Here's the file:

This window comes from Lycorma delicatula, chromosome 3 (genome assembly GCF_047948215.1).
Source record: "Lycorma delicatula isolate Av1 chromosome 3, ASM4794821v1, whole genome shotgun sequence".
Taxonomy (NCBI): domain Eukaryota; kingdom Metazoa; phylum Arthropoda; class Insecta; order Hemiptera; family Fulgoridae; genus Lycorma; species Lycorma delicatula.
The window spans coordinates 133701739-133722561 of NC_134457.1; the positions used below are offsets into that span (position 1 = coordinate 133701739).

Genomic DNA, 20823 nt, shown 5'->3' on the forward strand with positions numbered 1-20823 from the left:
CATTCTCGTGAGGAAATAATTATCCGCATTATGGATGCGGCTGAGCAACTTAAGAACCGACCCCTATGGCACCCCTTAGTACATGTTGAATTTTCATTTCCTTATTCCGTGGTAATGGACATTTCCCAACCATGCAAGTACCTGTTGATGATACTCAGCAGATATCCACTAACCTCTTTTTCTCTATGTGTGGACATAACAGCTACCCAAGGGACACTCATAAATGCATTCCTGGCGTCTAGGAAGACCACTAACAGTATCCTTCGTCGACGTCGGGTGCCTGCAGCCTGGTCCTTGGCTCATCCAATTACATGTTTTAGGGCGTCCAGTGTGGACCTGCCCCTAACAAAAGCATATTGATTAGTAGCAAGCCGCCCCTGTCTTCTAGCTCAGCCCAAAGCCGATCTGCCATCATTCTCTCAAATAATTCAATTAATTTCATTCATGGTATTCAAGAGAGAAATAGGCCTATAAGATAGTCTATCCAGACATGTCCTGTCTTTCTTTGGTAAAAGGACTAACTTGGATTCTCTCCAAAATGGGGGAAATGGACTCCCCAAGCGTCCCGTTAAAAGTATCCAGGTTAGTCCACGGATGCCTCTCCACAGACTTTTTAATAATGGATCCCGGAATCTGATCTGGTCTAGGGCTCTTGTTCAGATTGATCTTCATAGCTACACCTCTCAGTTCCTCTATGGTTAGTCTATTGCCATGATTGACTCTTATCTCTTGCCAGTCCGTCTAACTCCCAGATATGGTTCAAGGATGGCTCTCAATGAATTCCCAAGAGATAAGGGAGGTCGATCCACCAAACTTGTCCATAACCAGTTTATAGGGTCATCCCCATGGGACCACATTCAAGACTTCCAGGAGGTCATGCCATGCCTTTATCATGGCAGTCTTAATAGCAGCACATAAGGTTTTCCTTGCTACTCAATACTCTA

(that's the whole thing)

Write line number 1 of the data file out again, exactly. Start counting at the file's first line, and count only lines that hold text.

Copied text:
This window comes from Lycorma delicatula, chromosome 3 (genome assembly GCF_047948215.1).